How could this targeting be done? For one thing, even smaller in-house calling operations might have to be heavily automated and consolidated for compliance audits. (Most larger operations are heavily automated with dialers already.) Another measure would be to require calling operations to achieve reasonable conversion ratios: say 5% for new acquisitions and 60% for renewals. Such requirements could be applied to individual employees. Such measures would tend to show that direct telephone marketing or fund-raising operations are not calling disinterested persons excessively or abusing the public. The conversion ratio rule might minimize the effect on employees, because typically employees in this industry only make enough to live reasonably on if they do close a sufficient percentage of their calls, according to different lead groups; success in this business tends to require a certain “naturalness” in connecting with people and a certain enthusiasm, and these are good work traits. Actually, for the industry to hire and retain only people who maintain a certain level of sales performance (quotas and conversion ratios) and discipline (attendance, punctuality, regimentation) is a way to guarantee that the direct marketing activities are good-faith, legitimate and of value to the public rather than an annoyance or intrusion. Sales culture has its own norms of success, and these sometimes include notions like “transaction oriented rather than relationship oriented,” and one-call closing or one-contact closes. Within these parameters, “guerilla marketing” (or is it “gorilla marketing”) can make some sense.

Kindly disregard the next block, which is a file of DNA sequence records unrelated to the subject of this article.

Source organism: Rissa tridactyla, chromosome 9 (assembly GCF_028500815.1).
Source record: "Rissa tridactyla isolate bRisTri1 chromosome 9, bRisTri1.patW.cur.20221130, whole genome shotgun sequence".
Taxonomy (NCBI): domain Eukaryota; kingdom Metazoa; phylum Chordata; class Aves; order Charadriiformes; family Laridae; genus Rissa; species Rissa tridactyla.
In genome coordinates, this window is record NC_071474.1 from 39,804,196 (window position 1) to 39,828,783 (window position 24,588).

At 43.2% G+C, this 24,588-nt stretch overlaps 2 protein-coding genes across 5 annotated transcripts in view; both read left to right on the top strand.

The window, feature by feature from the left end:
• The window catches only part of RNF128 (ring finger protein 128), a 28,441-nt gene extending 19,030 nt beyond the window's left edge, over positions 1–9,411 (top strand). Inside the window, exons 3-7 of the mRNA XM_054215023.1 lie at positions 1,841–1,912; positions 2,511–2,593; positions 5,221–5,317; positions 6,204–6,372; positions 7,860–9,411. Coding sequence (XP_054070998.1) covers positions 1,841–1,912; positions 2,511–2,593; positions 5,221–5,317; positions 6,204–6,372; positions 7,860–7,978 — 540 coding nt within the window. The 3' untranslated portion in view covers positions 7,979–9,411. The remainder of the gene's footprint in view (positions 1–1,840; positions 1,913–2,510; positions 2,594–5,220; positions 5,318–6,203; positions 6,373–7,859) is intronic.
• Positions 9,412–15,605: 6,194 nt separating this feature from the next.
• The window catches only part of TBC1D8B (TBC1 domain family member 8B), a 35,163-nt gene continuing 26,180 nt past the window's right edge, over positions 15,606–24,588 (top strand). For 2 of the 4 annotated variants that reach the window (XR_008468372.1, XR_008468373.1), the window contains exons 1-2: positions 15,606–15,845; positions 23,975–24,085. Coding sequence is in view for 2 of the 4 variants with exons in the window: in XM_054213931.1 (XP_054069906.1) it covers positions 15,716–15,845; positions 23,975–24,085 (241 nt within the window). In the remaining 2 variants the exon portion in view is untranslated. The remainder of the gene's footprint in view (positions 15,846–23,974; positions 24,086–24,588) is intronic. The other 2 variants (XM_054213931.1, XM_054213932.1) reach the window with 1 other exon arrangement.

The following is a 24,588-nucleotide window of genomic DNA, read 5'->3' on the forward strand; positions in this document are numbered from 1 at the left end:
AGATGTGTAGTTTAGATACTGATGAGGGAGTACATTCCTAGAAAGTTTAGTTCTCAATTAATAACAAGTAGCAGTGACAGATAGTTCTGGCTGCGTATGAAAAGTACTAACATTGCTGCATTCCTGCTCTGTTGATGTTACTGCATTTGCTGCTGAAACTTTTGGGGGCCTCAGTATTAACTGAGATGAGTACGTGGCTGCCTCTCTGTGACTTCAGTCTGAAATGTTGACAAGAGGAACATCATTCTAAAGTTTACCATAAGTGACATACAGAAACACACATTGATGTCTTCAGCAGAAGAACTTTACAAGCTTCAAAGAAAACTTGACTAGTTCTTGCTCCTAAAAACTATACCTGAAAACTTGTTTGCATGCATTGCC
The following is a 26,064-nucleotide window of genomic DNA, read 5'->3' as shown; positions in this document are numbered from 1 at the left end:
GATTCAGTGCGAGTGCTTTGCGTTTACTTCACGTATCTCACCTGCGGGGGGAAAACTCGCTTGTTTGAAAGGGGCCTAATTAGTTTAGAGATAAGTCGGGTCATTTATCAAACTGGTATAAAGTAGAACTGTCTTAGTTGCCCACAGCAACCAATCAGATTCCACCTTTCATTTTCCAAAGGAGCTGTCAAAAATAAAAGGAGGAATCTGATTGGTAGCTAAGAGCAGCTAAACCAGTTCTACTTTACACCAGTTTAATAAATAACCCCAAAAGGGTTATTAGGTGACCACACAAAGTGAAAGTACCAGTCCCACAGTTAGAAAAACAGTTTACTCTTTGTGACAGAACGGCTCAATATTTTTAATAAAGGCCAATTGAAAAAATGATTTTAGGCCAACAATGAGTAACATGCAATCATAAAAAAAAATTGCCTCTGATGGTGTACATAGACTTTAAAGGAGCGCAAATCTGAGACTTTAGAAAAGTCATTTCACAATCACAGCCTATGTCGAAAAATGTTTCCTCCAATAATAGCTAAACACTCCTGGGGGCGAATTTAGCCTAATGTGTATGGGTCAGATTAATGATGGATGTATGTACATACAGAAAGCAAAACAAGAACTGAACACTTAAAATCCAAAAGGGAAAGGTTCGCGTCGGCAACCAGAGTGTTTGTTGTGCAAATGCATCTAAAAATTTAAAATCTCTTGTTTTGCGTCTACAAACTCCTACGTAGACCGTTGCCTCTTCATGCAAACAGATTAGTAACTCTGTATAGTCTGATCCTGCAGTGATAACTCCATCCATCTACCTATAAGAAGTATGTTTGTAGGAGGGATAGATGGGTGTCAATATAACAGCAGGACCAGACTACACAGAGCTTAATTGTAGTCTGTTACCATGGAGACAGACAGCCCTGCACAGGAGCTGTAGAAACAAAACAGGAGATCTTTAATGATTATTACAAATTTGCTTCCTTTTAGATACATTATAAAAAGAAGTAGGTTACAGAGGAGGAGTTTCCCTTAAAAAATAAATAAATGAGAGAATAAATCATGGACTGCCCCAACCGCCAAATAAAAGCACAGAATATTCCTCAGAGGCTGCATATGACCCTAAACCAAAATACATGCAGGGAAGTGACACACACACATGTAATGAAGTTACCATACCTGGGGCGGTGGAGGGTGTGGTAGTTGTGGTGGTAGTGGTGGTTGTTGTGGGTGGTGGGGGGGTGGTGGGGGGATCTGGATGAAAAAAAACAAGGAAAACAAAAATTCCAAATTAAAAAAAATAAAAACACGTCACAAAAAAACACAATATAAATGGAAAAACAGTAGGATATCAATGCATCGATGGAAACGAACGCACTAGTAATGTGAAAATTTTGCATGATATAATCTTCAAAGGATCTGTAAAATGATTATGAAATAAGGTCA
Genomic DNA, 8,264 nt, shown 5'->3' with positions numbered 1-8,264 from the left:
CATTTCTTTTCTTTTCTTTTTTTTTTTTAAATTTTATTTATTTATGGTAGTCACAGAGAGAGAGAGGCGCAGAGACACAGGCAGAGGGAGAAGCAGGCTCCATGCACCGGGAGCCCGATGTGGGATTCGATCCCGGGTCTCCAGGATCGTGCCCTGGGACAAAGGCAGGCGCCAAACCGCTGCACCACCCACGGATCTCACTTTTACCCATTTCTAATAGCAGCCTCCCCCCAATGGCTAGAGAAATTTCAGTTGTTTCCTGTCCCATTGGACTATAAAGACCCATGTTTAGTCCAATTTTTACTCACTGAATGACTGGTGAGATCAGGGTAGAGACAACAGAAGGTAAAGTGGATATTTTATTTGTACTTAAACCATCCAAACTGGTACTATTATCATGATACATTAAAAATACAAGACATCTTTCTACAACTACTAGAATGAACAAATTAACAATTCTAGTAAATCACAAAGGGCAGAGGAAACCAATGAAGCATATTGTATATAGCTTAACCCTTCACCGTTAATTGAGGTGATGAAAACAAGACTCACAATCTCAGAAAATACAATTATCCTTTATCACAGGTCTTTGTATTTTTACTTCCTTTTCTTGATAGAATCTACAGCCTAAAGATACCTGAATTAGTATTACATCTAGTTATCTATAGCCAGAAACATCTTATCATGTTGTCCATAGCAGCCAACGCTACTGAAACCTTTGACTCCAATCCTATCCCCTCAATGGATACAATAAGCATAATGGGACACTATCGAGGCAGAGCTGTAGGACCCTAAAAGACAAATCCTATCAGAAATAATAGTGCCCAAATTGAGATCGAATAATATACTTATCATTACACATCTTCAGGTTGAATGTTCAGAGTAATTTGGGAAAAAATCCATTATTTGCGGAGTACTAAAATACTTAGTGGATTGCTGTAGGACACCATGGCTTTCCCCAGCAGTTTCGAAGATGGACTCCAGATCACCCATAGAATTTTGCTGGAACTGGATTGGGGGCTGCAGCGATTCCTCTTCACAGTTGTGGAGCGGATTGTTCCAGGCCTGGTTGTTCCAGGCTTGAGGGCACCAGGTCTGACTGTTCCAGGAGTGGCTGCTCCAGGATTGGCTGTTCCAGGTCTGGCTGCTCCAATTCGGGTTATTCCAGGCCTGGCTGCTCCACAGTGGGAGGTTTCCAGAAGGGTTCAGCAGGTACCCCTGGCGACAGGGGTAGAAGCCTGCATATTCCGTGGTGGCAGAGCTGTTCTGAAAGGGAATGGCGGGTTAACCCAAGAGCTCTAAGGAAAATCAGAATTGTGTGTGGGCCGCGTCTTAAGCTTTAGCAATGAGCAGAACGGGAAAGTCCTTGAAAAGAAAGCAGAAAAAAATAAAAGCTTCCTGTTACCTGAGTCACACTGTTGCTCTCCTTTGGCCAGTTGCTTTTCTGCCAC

may be reasonable, given the nature of a specific line of business, to require
that the operation only call persons whose actions have indicated a reasonable
likelihood of interest. So an orchestra could reasonably consider anyone who
has attended at least three concerts as a legitimate prospect for donations
(only one call per year). Maybe a long distance telecommunications company or
Marketing services may well turn more attention to inbound call center telemarketing, such as when a travel reservations agent sells packages on inbound calls or a computer company sells maintenance plans. These would not have any real public objection.
This particular application of Free Speech must, of course, be balanced against the “fundamental right” of people to be left alone in their own homes (most of the time, at least); plenty of commentators discuss this. And it is also interesting to compare the First Amendment arguments here with those in the campaign finance reform laws and litigations.
is a telling story on telemarketing as a job in The Washington Post Magazine,
Persons and businesses involved in telemarketing and telefunding would do well to review a few of the FTC documents relating to the issue. For example:
A few potential controversies in the rules need to be addressed. First, any for-profit business engaged anyway in making unsolicited sales telephone calls must purchase and use the national registry (which could be very expensive for a small service business); however a business that does not make unsolicited calls at all (mine does not) apparently need not purchase it (although small portions of it are free or inexpensive; see the FTC quote below).